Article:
A Ban on Estrogenics?

California may soon become the first US state to adopt legislation banning the manufacture and sale of children's products containing certain chemicals designed to soften plastics.

Jonathan Weitzman(jweitzman@the-scientist.com)
Jul 31, 2005

California may soon become the first US state to adopt legislation banning the manufacture and sale of children's products containing certain chemicals designed to soften plastics. The initiative follows mounting scientific evidence in recent years about the potential harm of phthalates and so-called endocrine disruptors such as Bisphenol A (BPA). If bill AB 319, introduced by Assembly-member Wilma Chan (D-Oakland), passes, California would be the first state to follow the lead set by a European Union directive six years ago that put an emergency ban on baby toys made from plastics containing phthalates. At the time, European ministers said their decision was based on the "precautionary principle" and they would review it "in the light of new scientific data."

Data indicate that dangers do in fact exist, and bans set to limit childhood exposure might not go far enough. Yet many argue over the merit of the model.


Chan says she believes there is enough evidence of potential harm to ban these chemicals. Nevertheless, the chemical industry insists that phthalates and BPA are harmless. Gilbert Ross, medical director of the American Council on Science and Health, describes the California bill as a "scare campaign." Steven Hedges of the American Plastics Council says, "The potential human exposure to BPA... is extremely low and poses no known risk to human health," citing safety assessments from European and US regulatory agencies. But Frederick vom Saal, from the University of Missouri-Columbia, argues that these evaluations are outdated. "Most of the important articles have been published since the risk assessment exercises," vom Saal says. He adds that European and US assessments are based on scientific literature published in the 1980s and 1990s. "There are now over a hundred [recent] studies showing adverse affects of BPA in different animal models." But controversy surrounds the choice of animal models as well as the relevant dose ranges for testing.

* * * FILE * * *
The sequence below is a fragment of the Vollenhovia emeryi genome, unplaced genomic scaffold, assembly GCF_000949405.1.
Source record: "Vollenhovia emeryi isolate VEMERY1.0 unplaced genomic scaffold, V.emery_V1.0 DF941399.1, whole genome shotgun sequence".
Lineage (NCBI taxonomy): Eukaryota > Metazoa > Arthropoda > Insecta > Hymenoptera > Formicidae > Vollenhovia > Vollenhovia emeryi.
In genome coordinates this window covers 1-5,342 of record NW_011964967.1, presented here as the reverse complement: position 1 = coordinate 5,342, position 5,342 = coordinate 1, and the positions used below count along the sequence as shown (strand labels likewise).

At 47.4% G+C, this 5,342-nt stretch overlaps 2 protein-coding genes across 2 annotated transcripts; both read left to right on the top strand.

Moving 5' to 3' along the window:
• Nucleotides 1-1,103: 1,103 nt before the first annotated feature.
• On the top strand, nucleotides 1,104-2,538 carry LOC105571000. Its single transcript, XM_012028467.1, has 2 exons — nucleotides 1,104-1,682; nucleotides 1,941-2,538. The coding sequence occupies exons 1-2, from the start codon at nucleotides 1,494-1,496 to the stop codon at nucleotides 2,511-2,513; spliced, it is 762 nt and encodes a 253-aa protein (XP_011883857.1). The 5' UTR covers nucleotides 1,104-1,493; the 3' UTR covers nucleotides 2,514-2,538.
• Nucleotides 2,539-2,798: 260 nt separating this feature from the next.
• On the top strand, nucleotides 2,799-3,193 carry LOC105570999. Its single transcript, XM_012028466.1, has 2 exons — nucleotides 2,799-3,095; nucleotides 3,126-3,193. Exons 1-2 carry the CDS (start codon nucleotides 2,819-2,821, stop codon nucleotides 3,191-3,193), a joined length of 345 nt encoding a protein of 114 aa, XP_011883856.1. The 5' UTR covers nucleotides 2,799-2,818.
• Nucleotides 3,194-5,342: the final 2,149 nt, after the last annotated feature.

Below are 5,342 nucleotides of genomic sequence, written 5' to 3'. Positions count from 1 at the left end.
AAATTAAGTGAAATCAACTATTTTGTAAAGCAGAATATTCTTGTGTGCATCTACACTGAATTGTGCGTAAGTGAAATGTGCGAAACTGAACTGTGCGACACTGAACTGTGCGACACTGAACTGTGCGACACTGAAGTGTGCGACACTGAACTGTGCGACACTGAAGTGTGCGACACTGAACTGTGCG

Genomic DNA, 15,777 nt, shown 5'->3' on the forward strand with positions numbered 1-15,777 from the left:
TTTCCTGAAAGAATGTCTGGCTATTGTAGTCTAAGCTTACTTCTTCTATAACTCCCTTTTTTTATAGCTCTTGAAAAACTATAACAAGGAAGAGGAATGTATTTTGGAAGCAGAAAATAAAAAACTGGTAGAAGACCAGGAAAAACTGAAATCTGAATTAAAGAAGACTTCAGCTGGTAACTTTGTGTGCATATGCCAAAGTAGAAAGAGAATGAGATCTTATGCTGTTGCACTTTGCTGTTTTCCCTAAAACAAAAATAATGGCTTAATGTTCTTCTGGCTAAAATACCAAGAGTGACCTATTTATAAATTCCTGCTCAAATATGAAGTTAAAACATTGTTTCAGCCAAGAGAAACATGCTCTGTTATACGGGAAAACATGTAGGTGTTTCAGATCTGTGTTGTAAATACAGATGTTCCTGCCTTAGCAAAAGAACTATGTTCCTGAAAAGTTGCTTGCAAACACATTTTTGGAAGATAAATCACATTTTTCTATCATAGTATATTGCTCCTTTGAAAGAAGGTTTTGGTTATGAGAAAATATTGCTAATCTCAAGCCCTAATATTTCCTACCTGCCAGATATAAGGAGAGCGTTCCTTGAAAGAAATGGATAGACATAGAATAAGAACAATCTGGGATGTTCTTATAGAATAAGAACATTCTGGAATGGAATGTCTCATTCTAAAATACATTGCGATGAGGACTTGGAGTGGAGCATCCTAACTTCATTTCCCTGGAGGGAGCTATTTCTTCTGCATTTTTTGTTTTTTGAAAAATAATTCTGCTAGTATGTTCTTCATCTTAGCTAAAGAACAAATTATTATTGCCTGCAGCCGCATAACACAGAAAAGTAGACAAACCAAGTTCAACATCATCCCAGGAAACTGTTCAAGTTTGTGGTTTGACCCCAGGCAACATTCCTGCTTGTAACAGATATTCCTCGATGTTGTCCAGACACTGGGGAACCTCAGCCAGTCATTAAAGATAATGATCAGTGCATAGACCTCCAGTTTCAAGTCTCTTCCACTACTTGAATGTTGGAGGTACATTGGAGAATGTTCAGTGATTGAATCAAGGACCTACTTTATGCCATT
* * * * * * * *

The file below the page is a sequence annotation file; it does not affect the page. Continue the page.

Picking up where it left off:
Ross says that tests performed on rodents cannot be extrapolated to indicate potential human health effects. "Adverse effects of chemicals on rats cannot even predict similar effects on mice, much less on people."

Thomas Zoeller, a thyroid endocrinologist at the University of Massachusetts, Amherst, contends that rodent models are reasonable both for practical and theoretical reasons. But he notes the difficulty in extrapolating between species when it comes to endocrine issues. Other experts echo these concerns. "The mouse is not a good model for the human in terms of fetal effects of estrogens," says Richard Sharpe at the Centre for Reproductive Biology in Edinburgh, Scotland. Murine estrogen levels are only modestly elevated in pregnancy compared with humans, Sharpe says. "So, BPA exposure may add more to the estrogen burden in the mouse," he states. However, vom Saal rejects this argument, explaining that it is the amount of activated estrogens that are important and that small changes in endogenous estrogen levels have been linked to human birth defects.